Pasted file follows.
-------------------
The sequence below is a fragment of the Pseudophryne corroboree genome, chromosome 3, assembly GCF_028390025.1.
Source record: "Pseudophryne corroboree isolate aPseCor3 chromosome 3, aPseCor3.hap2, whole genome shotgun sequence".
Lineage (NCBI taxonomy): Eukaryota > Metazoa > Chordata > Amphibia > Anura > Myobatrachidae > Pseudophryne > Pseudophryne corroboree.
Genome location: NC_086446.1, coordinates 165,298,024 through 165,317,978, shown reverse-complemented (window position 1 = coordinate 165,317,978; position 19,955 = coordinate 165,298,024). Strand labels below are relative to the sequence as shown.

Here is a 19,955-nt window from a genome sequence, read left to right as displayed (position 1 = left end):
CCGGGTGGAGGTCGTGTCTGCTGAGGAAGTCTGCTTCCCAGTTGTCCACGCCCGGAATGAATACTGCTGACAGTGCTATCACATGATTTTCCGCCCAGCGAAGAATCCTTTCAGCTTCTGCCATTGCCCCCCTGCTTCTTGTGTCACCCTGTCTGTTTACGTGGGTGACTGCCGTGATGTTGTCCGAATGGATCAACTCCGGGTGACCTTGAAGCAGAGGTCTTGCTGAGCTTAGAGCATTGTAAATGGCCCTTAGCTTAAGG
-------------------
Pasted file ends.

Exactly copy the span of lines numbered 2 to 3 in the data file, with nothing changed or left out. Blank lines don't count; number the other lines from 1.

Source record: "Pseudophryne corroboree isolate aPseCor3 chromosome 3, aPseCor3.hap2, whole genome shotgun sequence".
Lineage (NCBI taxonomy): Eukaryota > Metazoa > Chordata > Amphibia > Anura > Myobatrachidae > Pseudophryne > Pseudophryne corroboree.